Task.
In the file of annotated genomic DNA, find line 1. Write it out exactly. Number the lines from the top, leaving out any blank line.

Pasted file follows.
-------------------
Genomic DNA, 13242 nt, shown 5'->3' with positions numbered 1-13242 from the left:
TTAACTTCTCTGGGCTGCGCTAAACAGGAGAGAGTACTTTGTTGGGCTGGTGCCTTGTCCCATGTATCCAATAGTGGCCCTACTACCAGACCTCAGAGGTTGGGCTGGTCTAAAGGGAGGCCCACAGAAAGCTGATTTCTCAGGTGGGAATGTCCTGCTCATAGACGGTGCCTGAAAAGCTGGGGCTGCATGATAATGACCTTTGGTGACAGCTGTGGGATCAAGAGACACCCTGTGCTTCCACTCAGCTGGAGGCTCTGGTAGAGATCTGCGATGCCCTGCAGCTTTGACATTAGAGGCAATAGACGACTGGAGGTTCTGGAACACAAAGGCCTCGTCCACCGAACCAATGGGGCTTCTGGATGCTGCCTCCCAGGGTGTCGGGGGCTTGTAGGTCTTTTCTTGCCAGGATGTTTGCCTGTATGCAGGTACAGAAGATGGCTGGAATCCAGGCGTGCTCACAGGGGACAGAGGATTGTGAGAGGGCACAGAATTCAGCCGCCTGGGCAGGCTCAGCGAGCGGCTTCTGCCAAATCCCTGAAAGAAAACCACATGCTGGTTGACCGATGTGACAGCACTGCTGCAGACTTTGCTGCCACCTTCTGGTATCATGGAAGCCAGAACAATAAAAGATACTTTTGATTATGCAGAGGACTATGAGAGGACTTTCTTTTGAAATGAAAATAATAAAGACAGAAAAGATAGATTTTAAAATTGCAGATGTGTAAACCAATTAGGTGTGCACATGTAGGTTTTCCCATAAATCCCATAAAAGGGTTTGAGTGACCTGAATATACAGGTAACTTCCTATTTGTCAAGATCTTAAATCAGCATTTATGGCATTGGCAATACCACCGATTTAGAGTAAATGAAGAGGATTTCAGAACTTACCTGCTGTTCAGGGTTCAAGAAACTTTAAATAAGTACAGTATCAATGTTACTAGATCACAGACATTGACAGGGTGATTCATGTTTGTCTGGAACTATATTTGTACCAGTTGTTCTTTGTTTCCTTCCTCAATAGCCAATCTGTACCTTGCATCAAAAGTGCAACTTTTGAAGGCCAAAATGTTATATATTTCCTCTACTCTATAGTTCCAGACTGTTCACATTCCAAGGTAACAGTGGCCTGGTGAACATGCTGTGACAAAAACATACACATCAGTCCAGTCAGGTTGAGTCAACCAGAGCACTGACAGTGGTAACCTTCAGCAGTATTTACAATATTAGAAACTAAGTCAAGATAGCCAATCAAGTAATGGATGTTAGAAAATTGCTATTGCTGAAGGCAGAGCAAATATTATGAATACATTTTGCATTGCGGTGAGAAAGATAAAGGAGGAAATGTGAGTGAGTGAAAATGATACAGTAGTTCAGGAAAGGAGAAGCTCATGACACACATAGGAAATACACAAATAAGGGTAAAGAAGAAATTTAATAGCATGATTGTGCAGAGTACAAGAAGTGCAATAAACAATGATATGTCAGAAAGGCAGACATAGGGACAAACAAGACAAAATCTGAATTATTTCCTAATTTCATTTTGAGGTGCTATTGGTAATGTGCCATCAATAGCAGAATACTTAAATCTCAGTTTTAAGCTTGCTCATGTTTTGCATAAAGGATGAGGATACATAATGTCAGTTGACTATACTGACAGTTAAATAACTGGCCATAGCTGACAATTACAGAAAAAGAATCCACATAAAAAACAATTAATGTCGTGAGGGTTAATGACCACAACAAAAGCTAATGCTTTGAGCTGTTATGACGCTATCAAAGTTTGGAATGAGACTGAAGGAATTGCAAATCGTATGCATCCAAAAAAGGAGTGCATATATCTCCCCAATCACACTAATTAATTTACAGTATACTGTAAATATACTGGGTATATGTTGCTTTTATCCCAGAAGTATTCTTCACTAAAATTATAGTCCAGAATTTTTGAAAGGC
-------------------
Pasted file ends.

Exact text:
Genomic DNA, 13242 nt, shown 5'->3' with positions numbered 1-13242 from the left: